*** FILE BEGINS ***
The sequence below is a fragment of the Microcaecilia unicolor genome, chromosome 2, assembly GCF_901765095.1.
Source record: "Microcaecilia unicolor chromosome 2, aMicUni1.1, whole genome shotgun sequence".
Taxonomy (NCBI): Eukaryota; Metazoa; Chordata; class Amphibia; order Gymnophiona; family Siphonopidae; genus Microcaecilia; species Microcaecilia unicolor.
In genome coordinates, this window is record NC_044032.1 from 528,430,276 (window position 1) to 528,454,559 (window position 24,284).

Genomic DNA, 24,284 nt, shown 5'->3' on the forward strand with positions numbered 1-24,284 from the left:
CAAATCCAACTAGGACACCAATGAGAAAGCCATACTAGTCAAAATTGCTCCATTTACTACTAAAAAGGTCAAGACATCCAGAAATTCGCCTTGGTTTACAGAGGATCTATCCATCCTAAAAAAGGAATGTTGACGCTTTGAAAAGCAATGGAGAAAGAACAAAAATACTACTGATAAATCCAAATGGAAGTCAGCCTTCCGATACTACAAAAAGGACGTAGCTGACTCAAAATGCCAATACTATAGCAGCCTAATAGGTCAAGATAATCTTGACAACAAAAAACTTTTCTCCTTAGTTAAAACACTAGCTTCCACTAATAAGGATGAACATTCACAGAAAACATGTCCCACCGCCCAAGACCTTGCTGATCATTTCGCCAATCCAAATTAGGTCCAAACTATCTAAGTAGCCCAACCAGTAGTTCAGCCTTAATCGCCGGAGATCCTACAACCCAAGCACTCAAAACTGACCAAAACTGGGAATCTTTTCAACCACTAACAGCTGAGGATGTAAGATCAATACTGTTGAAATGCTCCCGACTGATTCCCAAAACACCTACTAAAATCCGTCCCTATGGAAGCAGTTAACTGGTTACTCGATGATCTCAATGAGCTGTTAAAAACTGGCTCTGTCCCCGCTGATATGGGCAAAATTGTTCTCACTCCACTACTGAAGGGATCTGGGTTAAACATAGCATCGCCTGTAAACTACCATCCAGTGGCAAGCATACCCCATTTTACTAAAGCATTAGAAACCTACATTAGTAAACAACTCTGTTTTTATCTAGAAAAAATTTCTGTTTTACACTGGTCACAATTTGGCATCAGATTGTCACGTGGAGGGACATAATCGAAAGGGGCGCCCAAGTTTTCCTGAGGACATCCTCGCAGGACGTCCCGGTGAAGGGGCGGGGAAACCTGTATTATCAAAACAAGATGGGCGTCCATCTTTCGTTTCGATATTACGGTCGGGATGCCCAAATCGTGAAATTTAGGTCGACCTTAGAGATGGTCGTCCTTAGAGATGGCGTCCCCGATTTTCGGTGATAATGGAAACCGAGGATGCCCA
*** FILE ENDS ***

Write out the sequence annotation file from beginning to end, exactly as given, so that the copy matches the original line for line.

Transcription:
The sequence below is a fragment of the Microcaecilia unicolor genome, chromosome 2, assembly GCF_901765095.1.
Source record: "Microcaecilia unicolor chromosome 2, aMicUni1.1, whole genome shotgun sequence".
Taxonomy (NCBI): Eukaryota; Metazoa; Chordata; class Amphibia; order Gymnophiona; family Siphonopidae; genus Microcaecilia; species Microcaecilia unicolor.
In genome coordinates, this window is record NC_044032.1 from 528,430,276 (window position 1) to 528,454,559 (window position 24,284).

Genomic DNA, 24,284 nt, shown 5'->3' on the forward strand with positions numbered 1-24,284 from the left:
CAAATCCAACTAGGACACCAATGAGAAAGCCATACTAGTCAAAATTGCTCCATTTACTACTAAAAAGGTCAAGACATCCAGAAATTCGCCTTGGTTTACAGAGGATCTATCCATCCTAAAAAAGGAATGTTGACGCTTTGAAAAGCAATGGAGAAAGAACAAAAATACTACTGATAAATCCAAATGGAAGTCAGCCTTCCGATACTACAAAAAGGACGTAGCTGACTCAAAATGCCAATACTATAGCAGCCTAATAGGTCAAGATAATCTTGACAACAAAAAACTTTTCTCCTTAGTTAAAACACTAGCTTCCACTAATAAGGATGAACATTCACAGAAAACATGTCCCACCGCCCAAGACCTTGCTGATCATTTCGCCAATCCAAATTAGGTCCAAACTATCTAAGTAGCCCAACCAGTAGTTCAGCCTTAATCGCCGGAGATCCTACAACCCAAGCACTCAAAACTGACCAAAACTGGGAATCTTTTCAACCACTAACAGCTGAGGATGTAAGATCAATACTGTTGAAATGCTCCCGACTGATTCCCAAAACACCTACTAAAATCCGTCCCTATGGAAGCAGTTAACTGGTTACTCGATGATCTCAATGAGCTGTTAAAAACTGGCTCTGTCCCCGCTGATATGGGCAAAATTGTTCTCACTCCACTACTGAAGGGATCTGGGTTAAACATAGCATCGCCTGTAAACTACCATCCAGTGGCAAGCATACCCCATTTTACTAAAGCATTAGAAACCTACATTAGTAAACAACTCTGTTTTTATCTAGAAAAAATTTCTGTTTTACACTGGTCACAATTTGGCATCAGATTGTCACGTGGAGGGACATAATCGAAAGGGGCGCCCAAGTTTTCCTGAGGACATCCTCGCAGGACGTCCCGGTGAAGGGGCGGGGAAACCTGTATTATCAAAACAAGATGGGCGTCCATCTTTCGTTTCGATATTACGGTCGGGATGCCCAAATCGTGAAATTTAGGTCGACCTTAGAGATGGTCGTCCTTAGAGATGGCGTCCCCGATTTTCGGTGATAATGGAAACCGAGGATGCCCA